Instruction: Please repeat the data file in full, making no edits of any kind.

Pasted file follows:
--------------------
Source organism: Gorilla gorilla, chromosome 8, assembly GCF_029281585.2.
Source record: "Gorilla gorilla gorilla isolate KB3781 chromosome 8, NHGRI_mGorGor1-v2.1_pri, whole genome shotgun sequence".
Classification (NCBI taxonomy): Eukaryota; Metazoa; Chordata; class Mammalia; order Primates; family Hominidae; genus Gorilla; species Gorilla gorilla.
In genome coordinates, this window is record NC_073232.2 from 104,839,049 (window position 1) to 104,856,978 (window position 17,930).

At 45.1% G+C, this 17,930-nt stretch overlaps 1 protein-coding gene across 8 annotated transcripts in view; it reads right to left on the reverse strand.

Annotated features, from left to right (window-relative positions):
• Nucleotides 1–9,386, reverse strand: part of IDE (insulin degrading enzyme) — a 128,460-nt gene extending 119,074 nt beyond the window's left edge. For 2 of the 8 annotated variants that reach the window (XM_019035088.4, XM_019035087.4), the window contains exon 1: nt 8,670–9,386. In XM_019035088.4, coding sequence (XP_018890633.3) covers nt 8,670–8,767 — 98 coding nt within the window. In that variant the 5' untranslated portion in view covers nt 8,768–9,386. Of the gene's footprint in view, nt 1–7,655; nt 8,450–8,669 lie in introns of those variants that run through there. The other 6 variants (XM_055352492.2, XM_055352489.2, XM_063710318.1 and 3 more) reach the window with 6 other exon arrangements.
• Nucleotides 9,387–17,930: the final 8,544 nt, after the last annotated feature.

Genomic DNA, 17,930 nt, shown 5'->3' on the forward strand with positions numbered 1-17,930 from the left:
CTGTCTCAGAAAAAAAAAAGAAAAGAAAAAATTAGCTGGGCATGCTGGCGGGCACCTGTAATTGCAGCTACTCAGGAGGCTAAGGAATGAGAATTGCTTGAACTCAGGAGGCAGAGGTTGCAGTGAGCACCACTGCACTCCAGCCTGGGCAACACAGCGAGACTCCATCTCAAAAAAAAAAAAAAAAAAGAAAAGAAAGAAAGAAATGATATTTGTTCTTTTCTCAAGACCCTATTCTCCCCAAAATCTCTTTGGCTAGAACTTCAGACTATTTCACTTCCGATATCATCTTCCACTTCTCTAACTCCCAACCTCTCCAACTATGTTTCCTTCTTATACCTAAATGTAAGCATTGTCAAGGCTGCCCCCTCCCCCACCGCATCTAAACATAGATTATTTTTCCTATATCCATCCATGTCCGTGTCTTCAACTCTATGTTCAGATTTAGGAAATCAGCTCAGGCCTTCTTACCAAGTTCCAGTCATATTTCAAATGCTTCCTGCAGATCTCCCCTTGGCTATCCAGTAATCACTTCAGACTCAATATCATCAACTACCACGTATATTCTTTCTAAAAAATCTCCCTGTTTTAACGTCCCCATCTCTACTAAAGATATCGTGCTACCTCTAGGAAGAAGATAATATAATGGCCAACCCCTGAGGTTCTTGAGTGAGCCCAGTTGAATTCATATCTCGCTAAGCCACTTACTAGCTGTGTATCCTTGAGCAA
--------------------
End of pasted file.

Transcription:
Source organism: Gorilla gorilla, chromosome 8, assembly GCF_029281585.2.
Source record: "Gorilla gorilla gorilla isolate KB3781 chromosome 8, NHGRI_mGorGor1-v2.1_pri, whole genome shotgun sequence".
Classification (NCBI taxonomy): Eukaryota; Metazoa; Chordata; class Mammalia; order Primates; family Hominidae; genus Gorilla; species Gorilla gorilla.
In genome coordinates, this window is record NC_073232.2 from 104,839,049 (window position 1) to 104,856,978 (window position 17,930).

At 45.1% G+C, this 17,930-nt stretch overlaps 1 protein-coding gene across 8 annotated transcripts in view; it reads right to left on the reverse strand.

Annotated features, from left to right (window-relative positions):
• Nucleotides 1–9,386, reverse strand: part of IDE (insulin degrading enzyme) — a 128,460-nt gene extending 119,074 nt beyond the window's left edge. For 2 of the 8 annotated variants that reach the window (XM_019035088.4, XM_019035087.4), the window contains exon 1: nt 8,670–9,386. In XM_019035088.4, coding sequence (XP_018890633.3) covers nt 8,670–8,767 — 98 coding nt within the window. In that variant the 5' untranslated portion in view covers nt 8,768–9,386. Of the gene's footprint in view, nt 1–7,655; nt 8,450–8,669 lie in introns of those variants that run through there. The other 6 variants (XM_055352492.2, XM_055352489.2, XM_063710318.1 and 3 more) reach the window with 6 other exon arrangements.
• Nucleotides 9,387–17,930: the final 8,544 nt, after the last annotated feature.

Genomic DNA, 17,930 nt, shown 5'->3' on the forward strand with positions numbered 1-17,930 from the left:
CTGTCTCAGAAAAAAAAAAGAAAAGAAAAAATTAGCTGGGCATGCTGGCGGGCACCTGTAATTGCAGCTACTCAGGAGGCTAAGGAATGAGAATTGCTTGAACTCAGGAGGCAGAGGTTGCAGTGAGCACCACTGCACTCCAGCCTGGGCAACACAGCGAGACTCCATCTCAAAAAAAAAAAAAAAAAAGAAAAGAAAGAAAGAAATGATATTTGTTCTTTTCTCAAGACCCTATTCTCCCCAAAATCTCTTTGGCTAGAACTTCAGACTATTTCACTTCCGATATCATCTTCCACTTCTCTAACTCCCAACCTCTCCAACTATGTTTCCTTCTTATACCTAAATGTAAGCATTGTCAAGGCTGCCCCCTCCCCCACCGCATCTAAACATAGATTATTTTTCCTATATCCATCCATGTCCGTGTCTTCAACTCTATGTTCAGATTTAGGAAATCAGCTCAGGCCTTCTTACCAAGTTCCAGTCATATTTCAAATGCTTCCTGCAGATCTCCCCTTGGCTATCCAGTAATCACTTCAGACTCAATATCATCAACTACCACGTATATTCTTTCTAAAAAATCTCCCTGTTTTAACGTCCCCATCTCTACTAAAGATATCGTGCTACCTCTAGGAAGAAGATAATATAATGGCCAACCCCTGAGGTTCTTGAGTGAGCCCAGTTGAATTCATATCTCGCTAAGCCACTTACTAGCTGTGTATCCTTGAGCAA